Anthrax Vaccination

Is there a vaccine or antidote for exposure to anthrax?
Anthrax vaccination is not available for the general public. The US has limited supplies of anthrax vaccine that is currently being used by the military. When treatment is necessary, antibiotics taken for 30-60 days can be used to treat or prevent anthrax.

A protective vaccine has been developed for anthrax; however, it is primarily given to military personnel. Vaccination is recommended only for those at high risk, such as workers in research laboratories that handle anthrax bacteria routinely. The antibiotics used in post exposure prophylaxis are very effective in preventing anthrax disease from occurring after an exposure.

A vaccine has been developed for anthrax that is protective against invasive disease, but it is currently only recommended for high-risk populations. CDC and academic partners are continuing to support the development of the next generation of anthrax vaccines.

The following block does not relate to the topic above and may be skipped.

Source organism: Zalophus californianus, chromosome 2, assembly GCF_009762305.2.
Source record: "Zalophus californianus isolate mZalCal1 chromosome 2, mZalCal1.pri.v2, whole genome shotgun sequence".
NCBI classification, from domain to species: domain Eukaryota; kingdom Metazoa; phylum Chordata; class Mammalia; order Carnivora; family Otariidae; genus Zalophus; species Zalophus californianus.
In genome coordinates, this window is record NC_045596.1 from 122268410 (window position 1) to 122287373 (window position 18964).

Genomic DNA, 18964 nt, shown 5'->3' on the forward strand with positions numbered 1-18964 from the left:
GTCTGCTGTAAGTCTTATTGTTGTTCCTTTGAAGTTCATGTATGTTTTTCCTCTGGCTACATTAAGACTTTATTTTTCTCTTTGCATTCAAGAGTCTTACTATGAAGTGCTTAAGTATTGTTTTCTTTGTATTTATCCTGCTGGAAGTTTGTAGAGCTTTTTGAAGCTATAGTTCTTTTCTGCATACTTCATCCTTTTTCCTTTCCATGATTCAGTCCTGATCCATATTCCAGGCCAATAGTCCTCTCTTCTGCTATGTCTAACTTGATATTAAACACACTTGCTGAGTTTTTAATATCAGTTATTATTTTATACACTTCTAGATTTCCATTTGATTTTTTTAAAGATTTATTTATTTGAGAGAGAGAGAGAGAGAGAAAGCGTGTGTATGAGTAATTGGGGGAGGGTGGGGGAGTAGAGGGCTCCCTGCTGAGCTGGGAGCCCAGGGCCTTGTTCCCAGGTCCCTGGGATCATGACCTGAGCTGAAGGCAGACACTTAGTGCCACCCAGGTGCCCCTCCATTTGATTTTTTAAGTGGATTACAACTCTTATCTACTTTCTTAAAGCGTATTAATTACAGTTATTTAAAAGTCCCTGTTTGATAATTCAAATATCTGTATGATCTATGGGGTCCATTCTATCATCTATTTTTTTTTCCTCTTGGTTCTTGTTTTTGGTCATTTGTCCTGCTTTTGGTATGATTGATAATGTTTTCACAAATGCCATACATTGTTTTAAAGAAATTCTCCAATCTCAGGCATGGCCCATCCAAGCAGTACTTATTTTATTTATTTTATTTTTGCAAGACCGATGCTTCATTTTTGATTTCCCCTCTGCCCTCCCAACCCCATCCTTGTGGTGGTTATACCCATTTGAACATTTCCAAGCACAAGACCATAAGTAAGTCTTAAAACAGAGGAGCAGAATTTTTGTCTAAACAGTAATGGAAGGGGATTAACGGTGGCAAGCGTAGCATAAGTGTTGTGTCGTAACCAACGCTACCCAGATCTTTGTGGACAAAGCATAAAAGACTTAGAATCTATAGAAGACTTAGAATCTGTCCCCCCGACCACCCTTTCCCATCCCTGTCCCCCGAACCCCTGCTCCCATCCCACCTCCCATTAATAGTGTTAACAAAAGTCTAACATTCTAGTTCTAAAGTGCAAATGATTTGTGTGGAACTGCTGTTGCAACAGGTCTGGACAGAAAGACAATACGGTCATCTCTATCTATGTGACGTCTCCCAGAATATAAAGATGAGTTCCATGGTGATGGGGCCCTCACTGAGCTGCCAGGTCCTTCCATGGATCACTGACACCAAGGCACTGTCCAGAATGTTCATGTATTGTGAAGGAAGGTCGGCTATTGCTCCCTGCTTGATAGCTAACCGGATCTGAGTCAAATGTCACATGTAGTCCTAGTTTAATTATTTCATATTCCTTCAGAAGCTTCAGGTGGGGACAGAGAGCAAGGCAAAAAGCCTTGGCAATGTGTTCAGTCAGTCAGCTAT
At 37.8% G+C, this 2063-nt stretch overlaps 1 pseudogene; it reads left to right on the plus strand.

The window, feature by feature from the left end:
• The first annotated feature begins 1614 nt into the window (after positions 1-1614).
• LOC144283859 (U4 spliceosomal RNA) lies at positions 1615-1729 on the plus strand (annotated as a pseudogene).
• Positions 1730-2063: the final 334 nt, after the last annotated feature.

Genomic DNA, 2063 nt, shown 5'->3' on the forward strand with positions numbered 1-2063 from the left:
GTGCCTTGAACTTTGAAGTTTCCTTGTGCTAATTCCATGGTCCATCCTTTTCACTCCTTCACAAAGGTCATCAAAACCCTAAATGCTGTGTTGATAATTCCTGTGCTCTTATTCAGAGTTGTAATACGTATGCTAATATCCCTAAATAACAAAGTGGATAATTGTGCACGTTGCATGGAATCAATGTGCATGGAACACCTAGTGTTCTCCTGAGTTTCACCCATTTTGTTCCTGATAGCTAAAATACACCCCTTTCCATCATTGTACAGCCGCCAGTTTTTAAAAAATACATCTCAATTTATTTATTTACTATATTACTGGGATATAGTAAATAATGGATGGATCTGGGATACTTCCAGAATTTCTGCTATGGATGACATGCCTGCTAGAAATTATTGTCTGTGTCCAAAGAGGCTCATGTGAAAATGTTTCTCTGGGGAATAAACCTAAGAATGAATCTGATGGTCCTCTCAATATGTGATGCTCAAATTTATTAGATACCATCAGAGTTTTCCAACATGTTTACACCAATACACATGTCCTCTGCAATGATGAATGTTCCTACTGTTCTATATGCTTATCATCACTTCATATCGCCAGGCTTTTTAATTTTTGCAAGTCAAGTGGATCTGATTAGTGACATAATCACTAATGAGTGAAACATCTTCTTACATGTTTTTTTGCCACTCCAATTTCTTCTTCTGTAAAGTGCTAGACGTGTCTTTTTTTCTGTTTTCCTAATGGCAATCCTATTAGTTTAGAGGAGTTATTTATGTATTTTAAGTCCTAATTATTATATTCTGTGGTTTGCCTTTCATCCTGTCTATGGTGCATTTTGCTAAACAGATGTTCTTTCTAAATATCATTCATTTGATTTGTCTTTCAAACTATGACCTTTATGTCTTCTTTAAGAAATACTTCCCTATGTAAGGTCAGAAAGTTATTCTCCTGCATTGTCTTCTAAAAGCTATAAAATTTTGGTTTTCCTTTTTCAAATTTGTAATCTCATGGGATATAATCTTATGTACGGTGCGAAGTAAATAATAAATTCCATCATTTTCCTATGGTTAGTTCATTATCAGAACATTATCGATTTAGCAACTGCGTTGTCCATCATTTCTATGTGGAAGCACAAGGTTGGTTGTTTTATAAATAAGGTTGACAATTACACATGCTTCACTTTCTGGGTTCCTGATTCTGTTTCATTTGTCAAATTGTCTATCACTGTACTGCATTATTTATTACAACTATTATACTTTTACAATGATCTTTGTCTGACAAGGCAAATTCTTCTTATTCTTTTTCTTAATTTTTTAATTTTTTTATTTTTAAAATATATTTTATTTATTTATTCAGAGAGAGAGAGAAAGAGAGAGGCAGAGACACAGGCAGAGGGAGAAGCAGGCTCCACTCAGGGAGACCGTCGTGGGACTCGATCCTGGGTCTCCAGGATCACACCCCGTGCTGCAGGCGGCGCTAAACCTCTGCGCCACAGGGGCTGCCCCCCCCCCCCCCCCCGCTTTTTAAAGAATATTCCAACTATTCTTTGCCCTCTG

Groups Recommended for Vaccination
The Advisory Committee on Immunization Practices (ACIP) has recommended anthrax vaccination for the following groups:
  • Military personnel deployed to areas with high risk for exposure to the organism
  • Persons who handle potentially infected animal products in high-incidence areas
    • While incidence is low in the United States, veterinarians who travel to work in other countries where incidence is higher should consider being vaccinated.
  • Persons who work directly with the organism in the laboratory
  • Persons who work with imported animal hides or furs in areas where standards are insufficient to prevent exposure to anthrax spores.